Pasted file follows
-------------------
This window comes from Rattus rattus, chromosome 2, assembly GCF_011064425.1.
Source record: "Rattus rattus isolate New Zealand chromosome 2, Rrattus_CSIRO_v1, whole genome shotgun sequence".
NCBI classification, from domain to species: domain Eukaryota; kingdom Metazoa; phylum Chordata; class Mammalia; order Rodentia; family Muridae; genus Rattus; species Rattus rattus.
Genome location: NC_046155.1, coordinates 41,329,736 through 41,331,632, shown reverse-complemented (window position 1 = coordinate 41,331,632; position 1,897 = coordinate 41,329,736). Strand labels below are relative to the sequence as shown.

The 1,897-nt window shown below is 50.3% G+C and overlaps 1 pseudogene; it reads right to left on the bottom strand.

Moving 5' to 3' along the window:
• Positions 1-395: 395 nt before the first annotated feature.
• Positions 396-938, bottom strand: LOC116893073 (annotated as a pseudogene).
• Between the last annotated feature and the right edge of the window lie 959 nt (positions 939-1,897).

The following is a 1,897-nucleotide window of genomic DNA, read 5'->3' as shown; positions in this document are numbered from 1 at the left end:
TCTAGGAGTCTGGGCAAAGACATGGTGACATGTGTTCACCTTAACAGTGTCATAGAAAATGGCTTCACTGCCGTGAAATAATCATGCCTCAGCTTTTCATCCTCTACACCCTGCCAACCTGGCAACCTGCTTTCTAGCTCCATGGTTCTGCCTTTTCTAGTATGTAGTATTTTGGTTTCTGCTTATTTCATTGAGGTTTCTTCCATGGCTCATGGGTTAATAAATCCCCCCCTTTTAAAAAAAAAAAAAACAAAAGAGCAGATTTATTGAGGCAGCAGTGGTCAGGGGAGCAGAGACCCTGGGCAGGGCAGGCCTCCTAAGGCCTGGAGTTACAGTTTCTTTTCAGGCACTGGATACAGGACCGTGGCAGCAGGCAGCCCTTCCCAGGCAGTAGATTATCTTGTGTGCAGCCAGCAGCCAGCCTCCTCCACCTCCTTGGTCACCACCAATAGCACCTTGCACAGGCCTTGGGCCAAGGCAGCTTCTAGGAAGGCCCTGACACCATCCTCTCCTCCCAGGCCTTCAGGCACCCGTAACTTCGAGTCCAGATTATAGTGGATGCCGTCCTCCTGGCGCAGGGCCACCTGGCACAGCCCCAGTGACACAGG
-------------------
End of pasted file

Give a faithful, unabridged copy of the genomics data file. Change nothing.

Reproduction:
This window comes from Rattus rattus, chromosome 2, assembly GCF_011064425.1.
Source record: "Rattus rattus isolate New Zealand chromosome 2, Rrattus_CSIRO_v1, whole genome shotgun sequence".
NCBI classification, from domain to species: domain Eukaryota; kingdom Metazoa; phylum Chordata; class Mammalia; order Rodentia; family Muridae; genus Rattus; species Rattus rattus.
Genome location: NC_046155.1, coordinates 41,329,736 through 41,331,632, shown reverse-complemented (window position 1 = coordinate 41,331,632; position 1,897 = coordinate 41,329,736). Strand labels below are relative to the sequence as shown.

The 1,897-nt window shown below is 50.3% G+C and overlaps 1 pseudogene; it reads right to left on the bottom strand.

Moving 5' to 3' along the window:
• Positions 1-395: 395 nt before the first annotated feature.
• Positions 396-938, bottom strand: LOC116893073 (annotated as a pseudogene).
• Between the last annotated feature and the right edge of the window lie 959 nt (positions 939-1,897).

The following is a 1,897-nucleotide window of genomic DNA, read 5'->3' as shown; positions in this document are numbered from 1 at the left end:
TCTAGGAGTCTGGGCAAAGACATGGTGACATGTGTTCACCTTAACAGTGTCATAGAAAATGGCTTCACTGCCGTGAAATAATCATGCCTCAGCTTTTCATCCTCTACACCCTGCCAACCTGGCAACCTGCTTTCTAGCTCCATGGTTCTGCCTTTTCTAGTATGTAGTATTTTGGTTTCTGCTTATTTCATTGAGGTTTCTTCCATGGCTCATGGGTTAATAAATCCCCCCCTTTTAAAAAAAAAAAAAACAAAAGAGCAGATTTATTGAGGCAGCAGTGGTCAGGGGAGCAGAGACCCTGGGCAGGGCAGGCCTCCTAAGGCCTGGAGTTACAGTTTCTTTTCAGGCACTGGATACAGGACCGTGGCAGCAGGCAGCCCTTCCCAGGCAGTAGATTATCTTGTGTGCAGCCAGCAGCCAGCCTCCTCCACCTCCTTGGTCACCACCAATAGCACCTTGCACAGGCCTTGGGCCAAGGCAGCTTCTAGGAAGGCCCTGACACCATCCTCTCCTCCCAGGCCTTCAGGCACCCGTAACTTCGAGTCCAGATTATAGTGGATGCCGTCCTCCTGGCGCAGGGCCACCTGGCACAGCCCCAGTGACACAGG